However, finding a partner and having the resources to explore how you might work together can be challenging. This MUPI National Sandpit draws upon a tried and tested methodology, which brings people together to develop new partnerships. Each session involves museum staff, volunteers, and academics working together to find mutually beneficial ideas that they would like to develop together. This event focuses on unlocking the research potential of designated collections.

 A small grants fund of £6000 available; the MUPI Match event includes an opportunity for teams formed at the event to bid for funding (of between £500-£1500) from the MUPI Match fund. This ‘thinking funding’  will enable people to do desk research; have conversations; travel and attend site visits/meetings; test ideas; and work together to plan their potential project. This thinking funding provides a critical part of the process, helping people to work out if and how to work together and refine their ideas. Teams will be supported to develop their partnership, and find effective ways to fund their project in the future.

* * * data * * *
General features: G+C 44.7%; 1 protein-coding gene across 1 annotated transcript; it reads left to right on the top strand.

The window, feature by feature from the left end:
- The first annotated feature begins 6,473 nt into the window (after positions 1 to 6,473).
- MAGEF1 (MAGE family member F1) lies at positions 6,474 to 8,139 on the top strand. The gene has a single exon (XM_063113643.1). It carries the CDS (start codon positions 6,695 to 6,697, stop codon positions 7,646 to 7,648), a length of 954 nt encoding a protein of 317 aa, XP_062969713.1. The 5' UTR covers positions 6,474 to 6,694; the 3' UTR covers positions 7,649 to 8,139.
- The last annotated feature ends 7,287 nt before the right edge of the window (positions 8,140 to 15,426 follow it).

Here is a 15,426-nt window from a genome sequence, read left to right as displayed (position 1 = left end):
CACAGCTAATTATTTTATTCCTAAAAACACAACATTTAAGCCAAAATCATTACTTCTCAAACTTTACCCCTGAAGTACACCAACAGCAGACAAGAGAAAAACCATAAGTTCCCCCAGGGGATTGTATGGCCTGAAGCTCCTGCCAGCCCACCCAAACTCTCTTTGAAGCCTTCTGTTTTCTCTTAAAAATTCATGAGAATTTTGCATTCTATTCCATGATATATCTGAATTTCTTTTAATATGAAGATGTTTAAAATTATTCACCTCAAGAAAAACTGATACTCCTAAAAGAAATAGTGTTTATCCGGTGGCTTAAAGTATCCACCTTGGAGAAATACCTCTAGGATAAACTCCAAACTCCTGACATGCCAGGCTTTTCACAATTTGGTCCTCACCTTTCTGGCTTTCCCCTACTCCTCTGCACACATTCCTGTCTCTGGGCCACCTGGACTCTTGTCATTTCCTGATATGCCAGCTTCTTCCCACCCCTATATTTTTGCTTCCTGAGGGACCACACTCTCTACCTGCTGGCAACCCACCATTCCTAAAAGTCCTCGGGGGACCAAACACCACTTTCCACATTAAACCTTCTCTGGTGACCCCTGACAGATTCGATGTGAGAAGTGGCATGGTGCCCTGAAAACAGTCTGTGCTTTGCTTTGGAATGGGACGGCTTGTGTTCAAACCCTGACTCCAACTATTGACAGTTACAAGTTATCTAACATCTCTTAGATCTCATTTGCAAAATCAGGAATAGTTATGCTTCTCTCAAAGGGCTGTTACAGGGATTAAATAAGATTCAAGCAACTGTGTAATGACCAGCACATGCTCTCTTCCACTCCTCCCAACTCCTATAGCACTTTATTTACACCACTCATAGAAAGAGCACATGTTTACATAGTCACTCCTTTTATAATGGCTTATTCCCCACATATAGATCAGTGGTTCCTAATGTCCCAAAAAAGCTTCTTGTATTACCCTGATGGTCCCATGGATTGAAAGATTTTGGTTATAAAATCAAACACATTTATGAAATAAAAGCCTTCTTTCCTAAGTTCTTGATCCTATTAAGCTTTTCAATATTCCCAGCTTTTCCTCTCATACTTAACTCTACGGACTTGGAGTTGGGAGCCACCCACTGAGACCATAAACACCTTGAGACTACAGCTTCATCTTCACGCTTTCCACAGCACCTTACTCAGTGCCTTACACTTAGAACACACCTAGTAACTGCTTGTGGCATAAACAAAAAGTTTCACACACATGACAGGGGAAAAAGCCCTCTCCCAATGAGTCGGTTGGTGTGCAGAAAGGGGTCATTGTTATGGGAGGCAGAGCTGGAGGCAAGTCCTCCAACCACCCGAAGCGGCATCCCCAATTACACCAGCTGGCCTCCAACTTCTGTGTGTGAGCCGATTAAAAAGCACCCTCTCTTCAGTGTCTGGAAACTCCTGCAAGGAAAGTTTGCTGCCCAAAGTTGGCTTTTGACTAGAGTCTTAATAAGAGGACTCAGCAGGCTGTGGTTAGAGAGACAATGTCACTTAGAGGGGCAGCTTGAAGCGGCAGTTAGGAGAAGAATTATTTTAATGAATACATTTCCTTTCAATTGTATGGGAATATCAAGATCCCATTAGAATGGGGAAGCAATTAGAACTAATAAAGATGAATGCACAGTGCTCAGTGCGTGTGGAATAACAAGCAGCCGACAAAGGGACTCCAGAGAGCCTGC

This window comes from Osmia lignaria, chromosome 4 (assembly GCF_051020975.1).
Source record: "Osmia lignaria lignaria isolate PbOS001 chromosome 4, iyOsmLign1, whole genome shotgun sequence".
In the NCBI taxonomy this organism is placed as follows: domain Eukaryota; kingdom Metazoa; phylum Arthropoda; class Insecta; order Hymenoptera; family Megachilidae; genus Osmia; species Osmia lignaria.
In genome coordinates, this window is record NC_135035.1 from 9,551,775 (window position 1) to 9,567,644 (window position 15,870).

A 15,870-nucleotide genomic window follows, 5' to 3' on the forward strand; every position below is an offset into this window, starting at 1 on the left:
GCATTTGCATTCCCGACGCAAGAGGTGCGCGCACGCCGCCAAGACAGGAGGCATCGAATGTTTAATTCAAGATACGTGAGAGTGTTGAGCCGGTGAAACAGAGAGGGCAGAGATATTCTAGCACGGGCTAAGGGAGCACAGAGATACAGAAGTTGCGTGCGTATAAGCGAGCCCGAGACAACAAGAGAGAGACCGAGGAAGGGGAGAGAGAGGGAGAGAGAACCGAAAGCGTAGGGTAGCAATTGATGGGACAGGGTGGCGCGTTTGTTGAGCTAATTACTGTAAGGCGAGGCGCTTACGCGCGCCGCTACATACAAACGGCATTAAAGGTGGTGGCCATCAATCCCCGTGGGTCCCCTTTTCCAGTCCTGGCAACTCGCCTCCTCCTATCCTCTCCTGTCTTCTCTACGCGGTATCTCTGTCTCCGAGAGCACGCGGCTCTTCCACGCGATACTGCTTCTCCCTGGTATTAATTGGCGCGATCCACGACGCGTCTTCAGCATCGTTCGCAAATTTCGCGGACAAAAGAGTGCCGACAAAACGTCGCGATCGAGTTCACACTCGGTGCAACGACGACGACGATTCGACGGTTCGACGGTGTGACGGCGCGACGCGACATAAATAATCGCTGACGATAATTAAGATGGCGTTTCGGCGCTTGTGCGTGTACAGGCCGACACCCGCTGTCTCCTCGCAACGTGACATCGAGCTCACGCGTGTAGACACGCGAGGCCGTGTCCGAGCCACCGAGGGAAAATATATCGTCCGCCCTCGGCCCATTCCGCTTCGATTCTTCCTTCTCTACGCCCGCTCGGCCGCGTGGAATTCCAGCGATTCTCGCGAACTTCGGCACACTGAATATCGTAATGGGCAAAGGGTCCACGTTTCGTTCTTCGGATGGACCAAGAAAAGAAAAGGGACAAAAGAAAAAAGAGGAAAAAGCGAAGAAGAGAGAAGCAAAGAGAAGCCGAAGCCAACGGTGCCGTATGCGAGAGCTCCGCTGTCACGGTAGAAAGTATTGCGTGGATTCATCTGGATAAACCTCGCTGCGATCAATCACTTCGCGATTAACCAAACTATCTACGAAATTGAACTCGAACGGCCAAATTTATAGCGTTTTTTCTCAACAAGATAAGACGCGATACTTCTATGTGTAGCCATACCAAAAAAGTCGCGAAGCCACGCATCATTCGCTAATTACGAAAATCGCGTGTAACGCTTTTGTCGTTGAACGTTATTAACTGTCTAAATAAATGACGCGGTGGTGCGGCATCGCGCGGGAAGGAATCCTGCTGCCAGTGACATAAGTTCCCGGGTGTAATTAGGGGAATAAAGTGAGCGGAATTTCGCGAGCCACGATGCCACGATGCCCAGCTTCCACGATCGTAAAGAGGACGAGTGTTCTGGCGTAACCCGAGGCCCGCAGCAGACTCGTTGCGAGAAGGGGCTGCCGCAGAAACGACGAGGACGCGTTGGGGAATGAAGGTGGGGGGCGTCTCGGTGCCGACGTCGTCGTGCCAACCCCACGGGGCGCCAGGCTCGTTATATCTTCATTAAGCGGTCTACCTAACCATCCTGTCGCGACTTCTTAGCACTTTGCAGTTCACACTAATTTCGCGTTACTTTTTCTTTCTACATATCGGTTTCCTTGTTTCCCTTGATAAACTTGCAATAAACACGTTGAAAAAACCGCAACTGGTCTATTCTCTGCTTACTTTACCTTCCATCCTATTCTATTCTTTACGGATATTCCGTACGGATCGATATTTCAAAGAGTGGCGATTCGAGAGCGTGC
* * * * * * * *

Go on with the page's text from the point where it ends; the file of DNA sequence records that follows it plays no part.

Please note that booking is essential. You can apply for a place using the registration link above.

MUPI Match events are delivered through the Museum University Partnership Initiative, funded by Arts Council England’s Museum Resilience Fund and developed in partnership with the Share Academy project and Paddy McNulty Associates.

1 comment on “The Poetry of the Periodic Table – Thinktank, Birmingham, 9 November”

The Poetry of the Periodic Table – Thinktank, Birmingham, 9 November